“You can’t walk the walk if you don’t talk the talk.” These words from Healthy Kids, Healthy Communities (HKHC) Project Coordinator Ben Epperson describe the process to create a healthier environment in Knox County.
With HKHC support, the Knox County Health Department empowers residents in the Inskip, Lonsdale and Mascot communities to create their own grassroots-level policy and environmental changes.
With 25 percent of children living in poverty, 30 percent considered obese and one of the worst air qualities in the nation, it seemed like a tall order to make health a priority in Knox County. It was especially difficult to address concerns in each of the three communities that have historically struggled with poor community cohesiveness.
To begin the assessment process, the health department reached out to key leaders to brainstorm and learn about each community’s unique culture, values and vision. HKHC leadership then hosted a series of community meetings to hear directly from residents about improvements they would like to see in their neighborhoods. With these key insights and perspectives, the health department collected information through walking audits, action teams and interviews.
Advocating for Health
The next step was to organize community members through neighborhood associations and advocacy groups. Residents began actively participating at regular meetings and voicing their opinions to create strategic goals and a unified vision. Community members, through training and planning, were now empowered to begin implementation. Some initial policy and environmental changes included:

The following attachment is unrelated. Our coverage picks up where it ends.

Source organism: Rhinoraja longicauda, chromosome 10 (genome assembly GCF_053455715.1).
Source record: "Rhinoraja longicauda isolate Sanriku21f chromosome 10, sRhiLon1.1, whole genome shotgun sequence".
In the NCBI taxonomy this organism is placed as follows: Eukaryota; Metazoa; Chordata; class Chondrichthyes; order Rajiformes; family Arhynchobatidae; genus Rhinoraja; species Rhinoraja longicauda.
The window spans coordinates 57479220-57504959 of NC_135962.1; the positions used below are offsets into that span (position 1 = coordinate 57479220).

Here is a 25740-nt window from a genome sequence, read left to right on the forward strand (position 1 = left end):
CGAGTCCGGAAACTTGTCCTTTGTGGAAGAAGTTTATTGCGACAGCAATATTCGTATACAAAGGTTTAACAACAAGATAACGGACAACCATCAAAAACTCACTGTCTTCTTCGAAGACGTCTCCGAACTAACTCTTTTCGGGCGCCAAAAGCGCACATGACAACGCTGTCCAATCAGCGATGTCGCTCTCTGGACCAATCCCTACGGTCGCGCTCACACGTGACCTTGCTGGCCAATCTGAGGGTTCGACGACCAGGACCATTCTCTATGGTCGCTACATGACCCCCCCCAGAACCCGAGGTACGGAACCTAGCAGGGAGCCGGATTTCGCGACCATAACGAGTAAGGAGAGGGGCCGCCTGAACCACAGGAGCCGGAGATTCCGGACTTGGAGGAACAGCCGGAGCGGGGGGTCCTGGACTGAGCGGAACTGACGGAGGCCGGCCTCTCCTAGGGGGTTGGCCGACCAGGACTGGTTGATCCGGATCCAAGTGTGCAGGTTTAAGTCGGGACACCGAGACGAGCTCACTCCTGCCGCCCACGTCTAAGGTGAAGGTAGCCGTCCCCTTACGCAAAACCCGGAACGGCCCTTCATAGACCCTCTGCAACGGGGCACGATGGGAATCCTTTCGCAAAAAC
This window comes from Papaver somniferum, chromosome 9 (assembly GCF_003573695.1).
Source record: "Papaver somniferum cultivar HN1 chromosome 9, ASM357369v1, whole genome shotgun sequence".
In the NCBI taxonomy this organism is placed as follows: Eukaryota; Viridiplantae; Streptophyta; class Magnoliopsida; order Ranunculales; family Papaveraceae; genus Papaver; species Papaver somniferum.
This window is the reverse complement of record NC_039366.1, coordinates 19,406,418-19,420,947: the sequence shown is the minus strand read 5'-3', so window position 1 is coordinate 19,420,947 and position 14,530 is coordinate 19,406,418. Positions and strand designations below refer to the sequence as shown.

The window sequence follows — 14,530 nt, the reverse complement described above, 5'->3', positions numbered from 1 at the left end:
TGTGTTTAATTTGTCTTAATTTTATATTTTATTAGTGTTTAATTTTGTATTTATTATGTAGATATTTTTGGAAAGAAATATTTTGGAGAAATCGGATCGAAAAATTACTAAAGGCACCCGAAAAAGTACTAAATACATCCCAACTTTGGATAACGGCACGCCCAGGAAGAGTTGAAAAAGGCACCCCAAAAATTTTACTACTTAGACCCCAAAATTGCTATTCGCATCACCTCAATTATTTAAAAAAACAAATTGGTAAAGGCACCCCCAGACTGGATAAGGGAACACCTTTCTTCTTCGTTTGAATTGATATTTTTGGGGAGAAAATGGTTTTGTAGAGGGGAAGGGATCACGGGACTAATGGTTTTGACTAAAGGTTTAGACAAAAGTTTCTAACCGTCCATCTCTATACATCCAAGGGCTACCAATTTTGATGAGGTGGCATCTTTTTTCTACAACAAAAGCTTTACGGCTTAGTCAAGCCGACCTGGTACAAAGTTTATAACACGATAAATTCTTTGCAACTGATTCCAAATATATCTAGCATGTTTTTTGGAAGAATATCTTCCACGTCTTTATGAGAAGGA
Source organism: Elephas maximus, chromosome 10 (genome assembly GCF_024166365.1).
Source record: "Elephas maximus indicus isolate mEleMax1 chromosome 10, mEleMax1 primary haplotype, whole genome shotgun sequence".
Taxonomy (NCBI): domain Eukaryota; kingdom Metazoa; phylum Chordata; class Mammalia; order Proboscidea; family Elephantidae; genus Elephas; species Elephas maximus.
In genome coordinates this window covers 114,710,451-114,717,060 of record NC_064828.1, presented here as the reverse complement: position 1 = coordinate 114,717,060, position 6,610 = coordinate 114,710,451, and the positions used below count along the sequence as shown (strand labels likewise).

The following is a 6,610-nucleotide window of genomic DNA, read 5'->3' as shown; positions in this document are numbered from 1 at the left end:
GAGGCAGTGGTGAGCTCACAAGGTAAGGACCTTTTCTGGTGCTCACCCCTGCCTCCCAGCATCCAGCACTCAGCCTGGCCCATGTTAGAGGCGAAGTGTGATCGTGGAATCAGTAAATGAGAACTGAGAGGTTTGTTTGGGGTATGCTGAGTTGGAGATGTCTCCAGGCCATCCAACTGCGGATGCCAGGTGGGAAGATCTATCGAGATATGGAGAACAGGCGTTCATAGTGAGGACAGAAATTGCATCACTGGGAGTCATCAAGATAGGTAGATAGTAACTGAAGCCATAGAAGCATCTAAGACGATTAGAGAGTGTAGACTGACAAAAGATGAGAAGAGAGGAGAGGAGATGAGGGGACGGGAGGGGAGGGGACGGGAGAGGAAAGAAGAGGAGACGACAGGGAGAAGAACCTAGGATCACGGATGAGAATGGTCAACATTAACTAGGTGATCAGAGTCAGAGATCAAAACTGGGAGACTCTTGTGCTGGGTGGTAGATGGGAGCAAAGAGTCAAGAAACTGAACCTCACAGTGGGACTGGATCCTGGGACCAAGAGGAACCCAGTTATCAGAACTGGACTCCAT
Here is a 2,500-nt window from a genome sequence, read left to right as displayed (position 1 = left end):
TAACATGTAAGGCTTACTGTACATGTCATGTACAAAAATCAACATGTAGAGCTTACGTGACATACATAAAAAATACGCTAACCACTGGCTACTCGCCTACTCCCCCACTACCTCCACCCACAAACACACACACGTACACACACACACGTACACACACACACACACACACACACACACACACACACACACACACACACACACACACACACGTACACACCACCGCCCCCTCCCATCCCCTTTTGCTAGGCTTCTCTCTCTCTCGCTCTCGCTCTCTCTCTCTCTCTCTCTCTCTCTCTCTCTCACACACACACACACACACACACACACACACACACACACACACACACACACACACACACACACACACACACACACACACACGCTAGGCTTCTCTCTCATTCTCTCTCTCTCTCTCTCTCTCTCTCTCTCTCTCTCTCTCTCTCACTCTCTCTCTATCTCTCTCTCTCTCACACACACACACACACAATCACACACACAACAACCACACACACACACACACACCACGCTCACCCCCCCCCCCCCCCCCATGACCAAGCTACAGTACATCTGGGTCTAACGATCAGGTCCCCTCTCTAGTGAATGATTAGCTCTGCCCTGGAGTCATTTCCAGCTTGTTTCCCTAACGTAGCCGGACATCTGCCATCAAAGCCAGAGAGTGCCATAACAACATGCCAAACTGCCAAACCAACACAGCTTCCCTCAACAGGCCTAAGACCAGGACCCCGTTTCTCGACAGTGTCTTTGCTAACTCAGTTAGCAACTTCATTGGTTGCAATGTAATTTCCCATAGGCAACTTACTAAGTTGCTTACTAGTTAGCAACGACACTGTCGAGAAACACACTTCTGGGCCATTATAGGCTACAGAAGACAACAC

• Inskip residents painted a street mural in front of Inskip Elementary School to raise awareness about the need for traffic calming measures in school neighborhoods.
• Lonsdale community members formed a Walking School Bus program at Lonsdale Elementary School to increase access to safe routes to school for all children.
• The Greater Mascot Area Community group secured a much-needed water fountain at Mascot Park so kids could stay longer to enjoy the park.
With these successes, local leaders and partner organizations now realize the economic and safety benefits of healthier neighborhoods. Inskip was recently selected by the City of Knoxville Traffic Engineering Division to become a Neighborhood Enforcement Zone, marking the first step toward true traffic calming. Knoxville Mayor Madeline Rogero requested an unprecedented 16 new crosswalks throughout Lonsdale to aid the Walking School Bus program. Finally, the Greater Mascot Area Community group created a long-term park improvement plan, with expertise from the East Tennessee Community Design Center.
Advocating for Health
The theme of HKHC work in Knox County has been and will continue to be community empowerment. Residents have begun to see their hard work pay off and are now ready for more. Anita Case, an active participant of Inskip Community Association and the Paint the Pavement initiative says, “Becoming involved with Healthy Kids, Healthy Communities has been such a rewarding process and really showed that when you volunteer, you get back much more than you give.”
With increased support and funding, residents also have the opportunity to participate in Eat Play Live initiatives. Partners organize these free community build days at the park to help families become directly involved in local food sources and physical activity opportunities. Project plans include goals like installation of neighborhood signs, orchard planting and Paint the Paint the Pavement projects.
Moving forward, the Knox County Health Department will continue to work with residents to reach out to collaborators and implement strategic policy and environmental changes. Epperson says, “As a government entity, on-the-ground community empowerment is crucial. You have to help the community by walking alongside them with guidance and patience.”